August 16, 2022 | Supply Chain Software
In the aftermath of recent supply chain disruptions, many businesses have launched digital transformation initiatives. Their objectives are multifold — leverage advanced technology and tools, automate manual work, mitigate risks, and build resilience.
However, not all of them are succeeding in this initiative. Many of the transformation initiatives aren’t making sufficiently deep enterprise-wide impact.
In fact, there is high probability of the project failing to meet the desired outcomes.
The key problem lies in their ‘technology for technology’s sake’ approach.
In other words, companies are adopting latest technology just for the sake of it, says Ryan Gianni, senior director of supply chain consulting at GEP. They aren’t making any effort to understand the key issues that plague their businesses.
Instead, they are randomly adopting technology hoping that it would act like a magic wand and solve all issues on its own.
Gianni explains: “So many companies try to lead with technology that they end up failing. The technology actually becomes a reason to change versus solving a specific business problem like increasing revenue or reducing costs.”
“In this situation, the broader organization is then not fully onboard and committed to the change. And because of the length of time some of these transformations take, the organization loses sight of why they are doing this. The result is that the project either gets scrapped or does not achieve what was originally expected,” he adds.
At the outset, the approach must change. A firm understanding of the key organizational issues is vital for the success of the project.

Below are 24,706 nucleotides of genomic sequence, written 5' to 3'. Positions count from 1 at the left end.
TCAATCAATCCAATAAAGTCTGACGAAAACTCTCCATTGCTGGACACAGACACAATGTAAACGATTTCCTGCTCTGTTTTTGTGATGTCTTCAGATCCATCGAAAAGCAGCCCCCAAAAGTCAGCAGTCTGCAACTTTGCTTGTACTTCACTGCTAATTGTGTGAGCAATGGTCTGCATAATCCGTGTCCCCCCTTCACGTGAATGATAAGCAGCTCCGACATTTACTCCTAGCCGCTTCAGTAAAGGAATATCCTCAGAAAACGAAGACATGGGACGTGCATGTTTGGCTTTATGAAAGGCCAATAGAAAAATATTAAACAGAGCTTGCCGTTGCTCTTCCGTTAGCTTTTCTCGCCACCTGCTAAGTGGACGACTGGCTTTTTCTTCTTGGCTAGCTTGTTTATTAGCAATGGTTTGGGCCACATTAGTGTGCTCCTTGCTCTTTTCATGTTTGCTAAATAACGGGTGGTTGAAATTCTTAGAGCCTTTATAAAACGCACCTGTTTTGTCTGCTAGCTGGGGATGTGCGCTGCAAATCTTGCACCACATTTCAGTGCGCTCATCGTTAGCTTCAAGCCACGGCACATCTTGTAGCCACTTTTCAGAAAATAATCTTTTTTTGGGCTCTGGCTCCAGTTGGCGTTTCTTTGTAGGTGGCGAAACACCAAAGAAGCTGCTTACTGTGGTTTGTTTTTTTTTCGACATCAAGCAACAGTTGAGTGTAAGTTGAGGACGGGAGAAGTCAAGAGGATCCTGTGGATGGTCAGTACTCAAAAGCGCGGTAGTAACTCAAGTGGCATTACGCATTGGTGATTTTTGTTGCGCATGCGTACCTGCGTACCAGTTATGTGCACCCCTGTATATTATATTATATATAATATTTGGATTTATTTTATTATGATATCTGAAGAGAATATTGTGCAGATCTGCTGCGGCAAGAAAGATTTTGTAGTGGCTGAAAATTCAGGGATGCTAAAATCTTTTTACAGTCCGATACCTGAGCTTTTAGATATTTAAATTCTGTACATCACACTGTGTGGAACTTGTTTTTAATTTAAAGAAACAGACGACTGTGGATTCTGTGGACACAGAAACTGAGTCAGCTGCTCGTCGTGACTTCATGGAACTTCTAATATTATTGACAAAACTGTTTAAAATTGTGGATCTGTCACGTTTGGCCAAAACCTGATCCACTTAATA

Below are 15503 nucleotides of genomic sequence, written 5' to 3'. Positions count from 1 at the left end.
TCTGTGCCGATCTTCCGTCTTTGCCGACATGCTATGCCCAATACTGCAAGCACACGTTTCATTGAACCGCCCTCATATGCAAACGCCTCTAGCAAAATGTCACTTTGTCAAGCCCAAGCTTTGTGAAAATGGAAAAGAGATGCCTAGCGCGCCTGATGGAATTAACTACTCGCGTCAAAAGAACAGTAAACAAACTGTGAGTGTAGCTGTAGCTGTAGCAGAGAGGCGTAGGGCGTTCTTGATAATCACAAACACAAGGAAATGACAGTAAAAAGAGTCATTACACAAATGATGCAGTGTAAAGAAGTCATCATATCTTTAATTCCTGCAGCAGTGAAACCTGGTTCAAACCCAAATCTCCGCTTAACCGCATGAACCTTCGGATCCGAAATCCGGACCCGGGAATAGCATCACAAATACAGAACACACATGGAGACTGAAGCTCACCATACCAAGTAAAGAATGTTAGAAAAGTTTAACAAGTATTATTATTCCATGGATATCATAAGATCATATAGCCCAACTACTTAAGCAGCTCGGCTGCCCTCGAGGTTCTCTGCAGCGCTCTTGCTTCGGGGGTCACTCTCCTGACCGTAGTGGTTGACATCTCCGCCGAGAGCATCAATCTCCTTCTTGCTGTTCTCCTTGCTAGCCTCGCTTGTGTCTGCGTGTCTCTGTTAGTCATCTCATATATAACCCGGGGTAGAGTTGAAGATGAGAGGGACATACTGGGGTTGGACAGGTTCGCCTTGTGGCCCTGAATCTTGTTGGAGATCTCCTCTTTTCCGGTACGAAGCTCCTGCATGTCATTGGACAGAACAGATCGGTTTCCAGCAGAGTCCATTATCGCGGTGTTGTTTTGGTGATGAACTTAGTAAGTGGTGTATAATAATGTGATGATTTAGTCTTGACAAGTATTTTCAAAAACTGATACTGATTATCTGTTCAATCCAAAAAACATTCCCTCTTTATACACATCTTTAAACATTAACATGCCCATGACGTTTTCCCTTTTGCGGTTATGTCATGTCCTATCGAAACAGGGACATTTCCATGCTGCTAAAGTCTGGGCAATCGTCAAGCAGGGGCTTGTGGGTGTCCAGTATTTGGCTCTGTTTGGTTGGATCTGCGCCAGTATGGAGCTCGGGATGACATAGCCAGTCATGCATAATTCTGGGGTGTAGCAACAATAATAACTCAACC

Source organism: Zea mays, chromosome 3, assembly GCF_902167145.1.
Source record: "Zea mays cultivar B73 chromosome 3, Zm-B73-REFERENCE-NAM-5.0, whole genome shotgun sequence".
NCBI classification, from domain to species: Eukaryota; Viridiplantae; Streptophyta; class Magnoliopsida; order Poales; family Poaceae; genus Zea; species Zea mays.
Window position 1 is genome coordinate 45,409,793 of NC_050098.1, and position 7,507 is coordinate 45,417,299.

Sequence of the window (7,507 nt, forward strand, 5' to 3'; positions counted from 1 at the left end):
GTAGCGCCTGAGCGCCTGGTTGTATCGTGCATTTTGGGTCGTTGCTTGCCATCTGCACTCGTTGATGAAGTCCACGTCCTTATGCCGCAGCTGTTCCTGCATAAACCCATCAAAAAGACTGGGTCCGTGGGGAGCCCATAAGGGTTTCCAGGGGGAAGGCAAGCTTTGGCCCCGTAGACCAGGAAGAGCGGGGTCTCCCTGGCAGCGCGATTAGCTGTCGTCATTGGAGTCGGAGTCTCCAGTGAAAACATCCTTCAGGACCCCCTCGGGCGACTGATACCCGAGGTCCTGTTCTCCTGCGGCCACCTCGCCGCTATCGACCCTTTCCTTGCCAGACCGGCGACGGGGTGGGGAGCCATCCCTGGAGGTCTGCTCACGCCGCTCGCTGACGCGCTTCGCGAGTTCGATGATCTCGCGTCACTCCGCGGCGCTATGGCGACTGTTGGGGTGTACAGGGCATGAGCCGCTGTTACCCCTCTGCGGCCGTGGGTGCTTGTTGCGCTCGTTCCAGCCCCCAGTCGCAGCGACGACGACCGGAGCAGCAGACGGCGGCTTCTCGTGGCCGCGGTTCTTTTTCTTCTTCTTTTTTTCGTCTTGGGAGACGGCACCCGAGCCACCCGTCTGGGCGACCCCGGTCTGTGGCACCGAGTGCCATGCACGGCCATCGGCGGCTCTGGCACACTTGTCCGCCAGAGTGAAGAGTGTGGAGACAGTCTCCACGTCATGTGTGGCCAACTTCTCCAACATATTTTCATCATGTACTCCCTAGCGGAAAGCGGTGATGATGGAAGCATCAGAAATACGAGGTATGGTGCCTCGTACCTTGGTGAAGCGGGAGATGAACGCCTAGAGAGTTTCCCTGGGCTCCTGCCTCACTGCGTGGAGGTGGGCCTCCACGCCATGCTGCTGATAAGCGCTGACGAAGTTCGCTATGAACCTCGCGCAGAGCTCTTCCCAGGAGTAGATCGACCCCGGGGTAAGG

Before adopting technology, a business must do some homework and identify the specific issues that it’s trying to solve. For instance, is communicating with suppliers the key issue? Or is it related to process or timely delivery or a lack of collaboration?
Identifying the key issue is also critical for choosing and deploying an appropriate solution.
In some cases, organizations identify the key issues but merely attempt to use technology to address these issues.
Gianni says: “Although the organization may understand the value they are going after, many fail to understand the root cause of the issue and how to effectively circumvent that root cause and capture the value.”
If technology does not address the root cause of the issue, it’s not going to give you the desired results.
Companies must also understand that the deployment of technology is by no means the final step. Once the technology is deployed, it should be aligned with the people and processes. Unless this alignment is done effectively, there is a high possibility of the project failing to achieve what was intended.
Finally, companies also need to ensure that they include data transformation in the solution. The master data as well as transactional data must support the technology outcomes.
The entire exercise of digital transformation is not just about leveraging technology but a larger business transformation. Technology is only one component of the project, says Gianni. It is vital to build this vision into the overall plan and the digital transformation activity.